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25 Feb 2005
BYRD: Consort Songs
This CD collaboration between the early music viol ensemble Fretwork and vocalist Emma Kirkby is devoted to songs of William Byrd composed in the vernacular to be sung with string accompaniment; interspersed with these is a selection of short instrumental pieces in various genres. As a composer whose work was associated especially with the English Catholics, many of Byrd’s compositions from the last quarter of the sixteenth century were based on sacred Latin texts. The less familiar English consort songs chosen for this recording represent a mix of both secular and religious themes. Topics in the song texts include the constancy of Penelope, the narrative of a pet dog who meets an unexpected end, an elegy on Sir Philip Sidney, and the execution of Mary Stuart as bound up with the vicissitudes of Fortune in this world. This selection is further balanced by vernacular songs of an overtly religious character focusing on topics such as the vanity of earthly pleasure and possessions, the Nativity, and a lengthy prayer for divine grace. Finally, some of the song texts draw on a thematic complex of both sacred and profane.
William Byrd, Consort Songs
Emma Kirkby, soprano, Fretwork
Harmonia Mundi HMU 907 383
This CD collaboration between the early music viol ensemble Fretwork and vocalist Emma Kirkby is devoted to songs of William Byrd composed in the vernacular to be sung with string accompaniment; interspersed with these is a selection of short instrumental pieces in various genres. As a composer whose work was associated especially with the English Catholics, many of Byrd's compositions from the last quarter of the sixteenth century were based on sacred Latin texts. The less familiar English consort songs chosen for this recording represent a mix of both secular and religious themes. Topics in the song texts include the constancy of Penelope, the narrative of a pet dog who meets an unexpected end, an elegy on Sir Philip Sidney, and the execution of Mary Stuart as bound up with the vicissitudes of Fortune in this world. This selection is further balanced by vernacular songs of an overtly religious character focusing on topics such as the vanity of earthly pleasure and possessions, the Nativity, and a lengthy prayer for divine grace. Finally, some of the song texts draw on a thematic complex of both sacred and profane.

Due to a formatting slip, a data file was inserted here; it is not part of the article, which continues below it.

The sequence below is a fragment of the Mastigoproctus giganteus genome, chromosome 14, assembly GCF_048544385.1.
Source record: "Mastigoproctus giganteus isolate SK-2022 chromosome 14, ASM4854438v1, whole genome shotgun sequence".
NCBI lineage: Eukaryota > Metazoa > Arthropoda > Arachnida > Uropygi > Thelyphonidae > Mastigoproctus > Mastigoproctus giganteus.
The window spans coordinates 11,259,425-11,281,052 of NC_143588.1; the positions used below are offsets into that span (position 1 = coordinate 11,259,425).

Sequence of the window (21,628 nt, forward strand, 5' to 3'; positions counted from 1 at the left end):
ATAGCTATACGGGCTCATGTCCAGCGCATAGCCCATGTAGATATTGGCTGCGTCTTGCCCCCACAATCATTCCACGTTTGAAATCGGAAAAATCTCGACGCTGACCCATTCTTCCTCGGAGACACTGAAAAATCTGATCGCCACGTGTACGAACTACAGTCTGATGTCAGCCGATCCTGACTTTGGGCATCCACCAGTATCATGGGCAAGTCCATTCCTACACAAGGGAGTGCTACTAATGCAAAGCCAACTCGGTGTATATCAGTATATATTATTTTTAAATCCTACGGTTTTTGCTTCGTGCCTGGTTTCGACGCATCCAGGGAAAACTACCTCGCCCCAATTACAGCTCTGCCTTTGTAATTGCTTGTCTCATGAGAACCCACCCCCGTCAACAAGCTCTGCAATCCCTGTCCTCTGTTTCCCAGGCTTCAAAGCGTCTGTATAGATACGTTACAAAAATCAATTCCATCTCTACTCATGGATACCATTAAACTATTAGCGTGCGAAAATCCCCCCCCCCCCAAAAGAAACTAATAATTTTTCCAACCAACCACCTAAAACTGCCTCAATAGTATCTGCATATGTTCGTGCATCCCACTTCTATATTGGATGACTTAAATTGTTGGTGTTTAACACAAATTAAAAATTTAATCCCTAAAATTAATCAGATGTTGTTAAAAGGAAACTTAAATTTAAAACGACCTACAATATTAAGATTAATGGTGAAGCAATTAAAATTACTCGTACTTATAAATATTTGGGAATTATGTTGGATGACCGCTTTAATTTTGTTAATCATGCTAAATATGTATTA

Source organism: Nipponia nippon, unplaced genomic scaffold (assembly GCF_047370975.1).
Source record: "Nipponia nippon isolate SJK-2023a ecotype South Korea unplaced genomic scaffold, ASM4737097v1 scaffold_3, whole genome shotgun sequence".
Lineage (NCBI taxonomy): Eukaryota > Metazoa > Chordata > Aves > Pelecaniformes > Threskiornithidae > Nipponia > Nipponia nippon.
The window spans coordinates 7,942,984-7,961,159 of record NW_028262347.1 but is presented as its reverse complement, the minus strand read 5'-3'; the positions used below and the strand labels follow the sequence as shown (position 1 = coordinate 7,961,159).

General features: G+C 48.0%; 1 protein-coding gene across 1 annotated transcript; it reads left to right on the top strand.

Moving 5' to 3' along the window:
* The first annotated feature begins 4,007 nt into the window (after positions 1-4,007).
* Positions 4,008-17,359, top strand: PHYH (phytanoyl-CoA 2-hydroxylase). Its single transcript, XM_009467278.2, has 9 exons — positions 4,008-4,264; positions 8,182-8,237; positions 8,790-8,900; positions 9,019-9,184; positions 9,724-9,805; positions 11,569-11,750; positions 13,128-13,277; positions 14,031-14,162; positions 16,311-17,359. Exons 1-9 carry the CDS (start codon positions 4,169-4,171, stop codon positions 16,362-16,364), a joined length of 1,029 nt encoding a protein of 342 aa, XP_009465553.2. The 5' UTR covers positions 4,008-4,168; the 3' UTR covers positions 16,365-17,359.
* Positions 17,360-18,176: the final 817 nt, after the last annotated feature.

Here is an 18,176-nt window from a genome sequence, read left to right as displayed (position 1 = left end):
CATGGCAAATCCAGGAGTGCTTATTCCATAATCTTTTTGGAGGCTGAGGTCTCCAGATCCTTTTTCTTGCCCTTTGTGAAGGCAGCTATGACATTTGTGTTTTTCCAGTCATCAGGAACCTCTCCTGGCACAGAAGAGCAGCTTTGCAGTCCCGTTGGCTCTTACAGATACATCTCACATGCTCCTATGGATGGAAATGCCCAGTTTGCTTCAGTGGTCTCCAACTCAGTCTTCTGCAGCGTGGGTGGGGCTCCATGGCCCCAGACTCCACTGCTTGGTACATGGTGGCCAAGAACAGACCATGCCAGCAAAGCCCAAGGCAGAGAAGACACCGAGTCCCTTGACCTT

Among the secular texts several stand out for both their expressive and narrative content. The song "My mistress had a little dog" tells of a pet trained as performer who also hunts after rabbits. Here the interplay of voice and accompaniment is especially effective between Kirkby and the players of Fretwork. In the first of five strophes the little dog's acrobatic talents are emphasized in Kirkby's melismatic decorations executed on the words "tumbler" and "might," in "A tumbler fine that might be seen." Just as the voice uses embellishment to suggest upward, athletic movements of the dog, the viols can be heard to follow the singer's decoration or to give their own accompaniment during her long, sustained notes. This technique prepares the listener for additional such decoration in subsequent strophes relating the dog's history. In the penultimate section the little dog has been slain which is reflected by a change in musical setting. Kirkby modulates her voice to effect a somber tone and the viols play a much slower, dirge-like accompaniment. To underscore the event the soloist focuses her repetitions on the earlier part of the strophe, where the sad news is imparted, and embellishes the word "shake" in imitation of her quivering emotions. The song ends with a call to justice for the slain pet of her mistress.
In their approach to the religious songs Kirkby and Fretwork make use of related techniques. As an example, "He that all earthly pleasure scorns" opposes in two equivalent strophes the vocabulary of sinful life - attracted to riches and "heaps of gold" - and that of the anchoritic existence typical of those saints abandoning this world for blessed solitude. In the first strophe decoration is placed on words such as "sinner" and - increasingly - on "heaps of" gold, as the phrase is repeated and varied. Such embellishment from the first part contrasts with the emphases in the second dealing with a sainted life of renunciation. Here those individuals following the model of Christ "upon the Cross" seek out a life apart from the temptation of possessions, "In woods and fields from men unknown." The words "upon" and "unknown" in these lines are highlighted with skillfully performed vocal decoration, thus serving as a counterweight to the introductory section on "earthly pleasure."
The five instrumental selections, spaced more or less evenly between the songs, are drawn from various collections by Byrd, some of which contained originally a mix of vocal and purely instrumental pieces. The three Fantasias, despite the freedom of form often associated with this musical type, show clearly repeating and varied structural elements, some related to dance rhythms. The strength of Fretwork as a period ensemble is reinforced by their performances of these intricate pieces, as well as the dance types represented by the Pavan and Galliard. These selections are an ideal complement to the consort songs, both providing the listener with a rich sampling of William Byrd's compositional legacy.